What You Need to Know About Starting Solids
Is your baby ready to start solids? The experts at Future Foody cover everything you need to know so you can be prepared for this exciting next step!
7 min read
Starting solids is an important step for moulding a child’s food preferences and eating habits and we must ensure we are nourishing our babies. However, this can be a confusing time too so we are here to hold your hand and help, as you navigate through this stage with your little one.
Check out our guidance below to get you started.
When to start solids with your baby
Your baby will show signs that they are ready for solids around 4-6 months. The Ministry of Health and World Health Organisation recommendations are: “Around the age of 6 months, an infants energy and nutritional needs start to exceed what is provided by milk, and complementary foods are necessary to meet those needs. An infant of this age is also developmentally ready for other foods”.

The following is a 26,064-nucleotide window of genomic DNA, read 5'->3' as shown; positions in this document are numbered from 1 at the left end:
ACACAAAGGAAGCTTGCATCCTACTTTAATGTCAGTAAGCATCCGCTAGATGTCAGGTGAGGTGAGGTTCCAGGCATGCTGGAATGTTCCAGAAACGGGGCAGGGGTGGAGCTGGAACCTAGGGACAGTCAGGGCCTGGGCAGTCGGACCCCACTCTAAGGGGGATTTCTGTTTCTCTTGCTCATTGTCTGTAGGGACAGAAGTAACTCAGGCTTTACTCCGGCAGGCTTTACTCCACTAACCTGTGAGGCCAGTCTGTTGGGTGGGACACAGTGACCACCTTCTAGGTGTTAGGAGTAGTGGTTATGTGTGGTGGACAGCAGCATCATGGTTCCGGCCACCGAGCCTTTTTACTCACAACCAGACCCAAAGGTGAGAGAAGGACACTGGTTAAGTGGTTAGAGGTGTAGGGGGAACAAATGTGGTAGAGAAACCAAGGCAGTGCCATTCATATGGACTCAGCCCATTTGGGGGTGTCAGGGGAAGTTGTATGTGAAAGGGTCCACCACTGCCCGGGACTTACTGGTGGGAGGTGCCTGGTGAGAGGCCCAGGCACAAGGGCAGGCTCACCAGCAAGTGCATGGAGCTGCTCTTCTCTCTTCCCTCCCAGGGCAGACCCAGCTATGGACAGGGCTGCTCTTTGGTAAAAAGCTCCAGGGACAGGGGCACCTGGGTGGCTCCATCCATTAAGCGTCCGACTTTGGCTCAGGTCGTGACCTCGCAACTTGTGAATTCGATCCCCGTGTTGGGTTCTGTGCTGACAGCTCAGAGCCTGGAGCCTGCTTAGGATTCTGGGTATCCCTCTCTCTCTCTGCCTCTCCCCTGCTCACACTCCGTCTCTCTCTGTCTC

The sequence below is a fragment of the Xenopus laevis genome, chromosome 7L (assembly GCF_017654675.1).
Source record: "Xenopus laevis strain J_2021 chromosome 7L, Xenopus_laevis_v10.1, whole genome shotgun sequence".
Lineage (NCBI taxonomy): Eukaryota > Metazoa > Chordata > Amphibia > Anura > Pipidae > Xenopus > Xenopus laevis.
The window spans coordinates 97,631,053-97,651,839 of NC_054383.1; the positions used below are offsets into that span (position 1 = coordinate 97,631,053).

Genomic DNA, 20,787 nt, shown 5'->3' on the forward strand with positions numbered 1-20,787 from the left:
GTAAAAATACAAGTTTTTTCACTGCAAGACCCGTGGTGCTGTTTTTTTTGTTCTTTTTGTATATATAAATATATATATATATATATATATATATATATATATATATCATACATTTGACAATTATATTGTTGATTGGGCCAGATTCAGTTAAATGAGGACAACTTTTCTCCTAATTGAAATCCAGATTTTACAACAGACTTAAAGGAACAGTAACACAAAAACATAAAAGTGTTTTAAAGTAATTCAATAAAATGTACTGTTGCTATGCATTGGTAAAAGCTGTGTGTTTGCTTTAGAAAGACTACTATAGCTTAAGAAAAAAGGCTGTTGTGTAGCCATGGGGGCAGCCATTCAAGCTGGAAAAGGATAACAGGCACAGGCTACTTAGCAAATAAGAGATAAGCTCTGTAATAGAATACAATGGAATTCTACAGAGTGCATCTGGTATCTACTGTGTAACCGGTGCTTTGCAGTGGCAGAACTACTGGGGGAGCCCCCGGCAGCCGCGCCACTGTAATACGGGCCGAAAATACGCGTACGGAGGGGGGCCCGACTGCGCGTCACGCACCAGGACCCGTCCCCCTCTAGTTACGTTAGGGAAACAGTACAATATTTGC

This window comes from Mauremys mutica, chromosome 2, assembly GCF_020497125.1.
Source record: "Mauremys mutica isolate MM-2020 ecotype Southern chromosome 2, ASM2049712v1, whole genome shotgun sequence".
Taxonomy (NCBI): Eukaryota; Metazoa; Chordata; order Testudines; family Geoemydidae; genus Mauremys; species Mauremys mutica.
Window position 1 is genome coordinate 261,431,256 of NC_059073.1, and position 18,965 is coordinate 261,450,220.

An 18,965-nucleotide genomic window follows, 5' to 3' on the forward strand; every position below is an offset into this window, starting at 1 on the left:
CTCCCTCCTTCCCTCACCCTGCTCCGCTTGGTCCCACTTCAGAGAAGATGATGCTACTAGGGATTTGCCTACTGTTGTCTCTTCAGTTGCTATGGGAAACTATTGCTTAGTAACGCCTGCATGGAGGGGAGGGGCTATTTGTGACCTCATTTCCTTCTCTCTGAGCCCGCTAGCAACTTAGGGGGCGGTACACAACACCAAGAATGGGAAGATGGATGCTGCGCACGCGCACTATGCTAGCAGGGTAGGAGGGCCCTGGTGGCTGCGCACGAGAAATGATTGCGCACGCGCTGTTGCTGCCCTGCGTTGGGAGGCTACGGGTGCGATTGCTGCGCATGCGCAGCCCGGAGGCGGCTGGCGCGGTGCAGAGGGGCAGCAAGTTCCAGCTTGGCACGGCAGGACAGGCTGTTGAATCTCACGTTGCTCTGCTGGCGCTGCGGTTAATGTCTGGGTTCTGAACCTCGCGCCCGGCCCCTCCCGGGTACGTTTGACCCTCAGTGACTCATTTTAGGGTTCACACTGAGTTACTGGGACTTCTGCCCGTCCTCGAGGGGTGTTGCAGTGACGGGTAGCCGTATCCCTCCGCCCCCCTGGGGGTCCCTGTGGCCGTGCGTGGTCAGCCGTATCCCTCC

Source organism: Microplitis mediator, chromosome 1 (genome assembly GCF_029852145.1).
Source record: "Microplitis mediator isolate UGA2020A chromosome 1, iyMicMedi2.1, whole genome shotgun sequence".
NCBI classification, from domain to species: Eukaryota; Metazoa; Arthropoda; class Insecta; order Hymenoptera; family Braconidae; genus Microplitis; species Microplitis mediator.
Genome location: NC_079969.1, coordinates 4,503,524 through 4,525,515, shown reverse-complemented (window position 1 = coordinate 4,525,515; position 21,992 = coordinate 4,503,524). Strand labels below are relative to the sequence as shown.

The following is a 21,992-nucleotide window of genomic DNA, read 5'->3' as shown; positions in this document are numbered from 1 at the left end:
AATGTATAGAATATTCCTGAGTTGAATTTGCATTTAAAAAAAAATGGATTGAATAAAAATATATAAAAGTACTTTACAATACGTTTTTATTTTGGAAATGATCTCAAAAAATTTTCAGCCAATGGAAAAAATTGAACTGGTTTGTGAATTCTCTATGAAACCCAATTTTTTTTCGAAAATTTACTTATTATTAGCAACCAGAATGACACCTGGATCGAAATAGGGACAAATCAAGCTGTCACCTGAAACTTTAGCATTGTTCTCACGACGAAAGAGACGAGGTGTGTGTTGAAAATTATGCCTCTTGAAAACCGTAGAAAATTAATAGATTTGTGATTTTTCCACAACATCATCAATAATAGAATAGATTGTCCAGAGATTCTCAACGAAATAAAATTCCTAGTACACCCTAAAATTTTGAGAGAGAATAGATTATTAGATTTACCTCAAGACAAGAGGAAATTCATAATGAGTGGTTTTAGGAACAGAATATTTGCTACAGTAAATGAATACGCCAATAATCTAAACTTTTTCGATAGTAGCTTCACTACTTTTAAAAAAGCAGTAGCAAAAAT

The decision to start solids needs to be made by parents or primary caregivers in accordance to their own baby’s needs, so forget what your neighbours’ baby is doing and keep an eye out for the following signs to help guide you in making this decision.
Your baby may be ready for solids if they can:
- hold their head steady
- sit with help
- make chewing motions and have lost their tongue extrusion reflex
- show great interest in what you eat
- are becoming less satisfied with milk feeds
How often to feed your baby
Start by offering a small amount of food after a milk feed. Then around 6-8 months, your baby will be working towards 2-3 solid meals per day.
Your baby’s appetite will vary from day to day in accordance with how they are feeling, any distractions, the time of the day, breastmilk and/or formula intake, if they are going through a growth spurt, if they are teething or unwell and the type and composition of foods they are eating.
At some mealtimes, they may eat less than others. Don’t be discouraged by this, just remember it’s their total intake over an entire week which is important.
Let your baby lead the way